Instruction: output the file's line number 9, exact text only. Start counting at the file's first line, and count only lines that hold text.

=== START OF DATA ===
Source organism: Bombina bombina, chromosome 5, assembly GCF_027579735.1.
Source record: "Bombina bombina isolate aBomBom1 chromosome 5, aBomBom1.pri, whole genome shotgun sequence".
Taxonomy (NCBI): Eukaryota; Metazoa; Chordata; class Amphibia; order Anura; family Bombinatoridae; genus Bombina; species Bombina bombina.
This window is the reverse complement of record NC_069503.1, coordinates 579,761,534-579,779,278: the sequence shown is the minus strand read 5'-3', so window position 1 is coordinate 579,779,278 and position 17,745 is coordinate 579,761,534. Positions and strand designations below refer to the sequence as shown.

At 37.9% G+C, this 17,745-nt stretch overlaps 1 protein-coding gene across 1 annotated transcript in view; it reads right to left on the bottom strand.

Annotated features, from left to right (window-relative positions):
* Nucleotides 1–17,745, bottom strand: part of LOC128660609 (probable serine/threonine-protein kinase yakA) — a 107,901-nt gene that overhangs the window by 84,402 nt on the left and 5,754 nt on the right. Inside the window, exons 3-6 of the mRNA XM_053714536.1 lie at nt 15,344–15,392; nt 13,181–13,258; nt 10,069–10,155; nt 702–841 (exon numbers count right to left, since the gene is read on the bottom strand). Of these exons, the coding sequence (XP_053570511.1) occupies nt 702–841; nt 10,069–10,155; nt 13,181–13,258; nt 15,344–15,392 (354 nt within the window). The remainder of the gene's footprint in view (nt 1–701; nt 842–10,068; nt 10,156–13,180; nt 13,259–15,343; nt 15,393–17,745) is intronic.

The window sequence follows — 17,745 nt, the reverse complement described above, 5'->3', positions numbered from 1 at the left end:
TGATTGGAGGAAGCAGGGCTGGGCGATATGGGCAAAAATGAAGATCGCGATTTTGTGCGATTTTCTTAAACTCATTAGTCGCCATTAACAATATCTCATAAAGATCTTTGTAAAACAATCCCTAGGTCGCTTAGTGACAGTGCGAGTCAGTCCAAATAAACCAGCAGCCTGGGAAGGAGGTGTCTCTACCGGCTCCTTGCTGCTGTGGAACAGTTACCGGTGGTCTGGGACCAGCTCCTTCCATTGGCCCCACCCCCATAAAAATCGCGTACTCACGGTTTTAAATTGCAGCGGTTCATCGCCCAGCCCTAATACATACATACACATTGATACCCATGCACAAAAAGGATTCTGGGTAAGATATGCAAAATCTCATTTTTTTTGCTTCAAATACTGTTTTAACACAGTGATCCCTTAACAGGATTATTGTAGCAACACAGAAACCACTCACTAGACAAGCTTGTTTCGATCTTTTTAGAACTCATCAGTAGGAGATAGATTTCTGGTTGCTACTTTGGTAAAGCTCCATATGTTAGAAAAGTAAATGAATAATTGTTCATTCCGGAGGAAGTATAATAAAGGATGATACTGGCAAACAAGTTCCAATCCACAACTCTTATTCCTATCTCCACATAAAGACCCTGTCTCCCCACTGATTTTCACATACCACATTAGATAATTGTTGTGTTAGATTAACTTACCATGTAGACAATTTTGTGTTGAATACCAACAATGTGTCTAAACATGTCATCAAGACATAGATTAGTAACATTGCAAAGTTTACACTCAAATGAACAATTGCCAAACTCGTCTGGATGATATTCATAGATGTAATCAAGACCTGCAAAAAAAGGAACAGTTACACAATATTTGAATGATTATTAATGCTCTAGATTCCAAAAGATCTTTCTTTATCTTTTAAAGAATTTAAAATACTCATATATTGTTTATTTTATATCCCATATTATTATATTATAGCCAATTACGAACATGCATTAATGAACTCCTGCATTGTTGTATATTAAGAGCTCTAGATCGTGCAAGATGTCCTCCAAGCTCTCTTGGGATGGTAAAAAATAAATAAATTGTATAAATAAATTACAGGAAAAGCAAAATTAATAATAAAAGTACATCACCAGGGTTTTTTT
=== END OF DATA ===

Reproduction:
TGATTGGAGGAAGCAGGGCTGGGCGATATGGGCAAAAATGAAGATCGCGATTTTGTGCGATTTTCTTAAACTCATTAGTCGCCATTAACAATATCTCATAAAGATCTTTGTAAAACAATCCCTAGGTCGCTTAGTGACAGTGCGAGTCAGTCCAAATAAACCAGCAGCCTGGGAAGGAGGTGTCTCTACCGGCTCCTTGCTGCTGTGGAACAGTTACCGGTGGTCTGGGACCAGCTCCTTCCATTGGCCCCACCCCCATAAAAATCGCGTACTCACGGTTTTAAATTGCAGCGGTTCATCGCCCAGCCCTAATACATACATACACATTGATACCCATGCACAAAAAGGATTCTGGGTAAGATATGCAAAATCTCATTTTTTTTGCTTCAAATACTGTTTTAACACAGTGATCCCTTAACAGGATTATTGTAGCAACACAGAAACCACTCACTAGACAAGCTTGTTTCGATCTTTTTAGAACTCATCAGTAGGAGATAGATTTCTGGTTGCTACTTTGGTAAAGCTCCATATGTTAGAAAAGTAAATGAATAATTGTTCATTCCGGAGGAAGTATAATAAAGGATGATACTGGCAAACAAGTTCCAATCCACAACTCTTATTCCTATCTCCACATAAAGACCCTGTCTCCCCACTGATTTTCACATACCACATTAGATAATTGTTGTGTTAGATTAACTTACCATGTAGACAATTTTGTGTTGAATACCAACAATGTGTCTAAACATGTCATCAAGACATAGATTAGTAACATTGCAAAGTTTACACTCAAATGAACAATTGCCAAACTCGTCTGGATGATATTCATAGATGTAATCAAGACCTGCAAAAAAAGGAACAGTTACACAATATTTGAATGATTATTAATGCTCTAGATTCCAAAAGATCTTTCTTTATCTTTTAAAGAATTTAAAATACTCATATATTGTTTATTTTATATCCCATATTATTATATTATAGCCAATTACGAACATGCATTAATGAACTCCTGCATTGTTGTATATTAAGAGCTCTAGATCGTGCAAGATGTCCTCCAAGCTCTCTTGGGATGGTAAAAAATAAATAAATTGTATAAATAAATTACAGGAAAAGCAAAATTAATAATAAAAGTACATCACCAGGGTTTTTTT